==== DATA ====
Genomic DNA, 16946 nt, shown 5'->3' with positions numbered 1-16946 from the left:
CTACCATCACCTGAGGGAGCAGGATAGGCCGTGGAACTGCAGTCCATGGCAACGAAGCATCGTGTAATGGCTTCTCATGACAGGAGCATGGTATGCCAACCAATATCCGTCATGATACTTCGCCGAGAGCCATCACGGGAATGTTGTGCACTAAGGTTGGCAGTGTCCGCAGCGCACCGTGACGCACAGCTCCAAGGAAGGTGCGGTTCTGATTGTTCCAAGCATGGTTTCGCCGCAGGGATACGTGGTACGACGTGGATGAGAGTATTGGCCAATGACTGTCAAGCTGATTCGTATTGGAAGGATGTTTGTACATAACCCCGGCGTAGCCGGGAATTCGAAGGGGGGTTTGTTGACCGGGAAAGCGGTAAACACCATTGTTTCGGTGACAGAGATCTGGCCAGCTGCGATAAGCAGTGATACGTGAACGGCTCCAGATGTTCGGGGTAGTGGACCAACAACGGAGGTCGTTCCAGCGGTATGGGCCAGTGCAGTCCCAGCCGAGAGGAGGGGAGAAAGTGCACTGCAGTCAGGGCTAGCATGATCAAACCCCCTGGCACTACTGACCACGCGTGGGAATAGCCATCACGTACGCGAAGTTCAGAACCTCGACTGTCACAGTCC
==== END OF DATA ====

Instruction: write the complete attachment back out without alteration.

Genomic DNA, 16946 nt, shown 5'->3' with positions numbered 1-16946 from the left:
CTACCATCACCTGAGGGAGCAGGATAGGCCGTGGAACTGCAGTCCATGGCAACGAAGCATCGTGTAATGGCTTCTCATGACAGGAGCATGGTATGCCAACCAATATCCGTCATGATACTTCGCCGAGAGCCATCACGGGAATGTTGTGCACTAAGGTTGGCAGTGTCCGCAGCGCACCGTGACGCACAGCTCCAAGGAAGGTGCGGTTCTGATTGTTCCAAGCATGGTTTCGCCGCAGGGATACGTGGTACGACGTGGATGAGAGTATTGGCCAATGACTGTCAAGCTGATTCGTATTGGAAGGATGTTTGTACATAACCCCGGCGTAGCCGGGAATTCGAAGGGGGGTTTGTTGACCGGGAAAGCGGTAAACACCATTGTTTCGGTGACAGAGATCTGGCCAGCTGCGATAAGCAGTGATACGTGAACGGCTCCAGATGTTCGGGGTAGTGGACCAACAACGGAGGTCGTTCCAGCGGTATGGGCCAGTGCAGTCCCAGCCGAGAGGAGGGGAGAAAGTGCACTGCAGTCAGGGCTAGCATGATCAAACCCCCTGGCACTACTGACCACGCGTGGGAATAGCCATCACGTACGCGAAGTTCAGAACCTCGACTGTCACAGTCC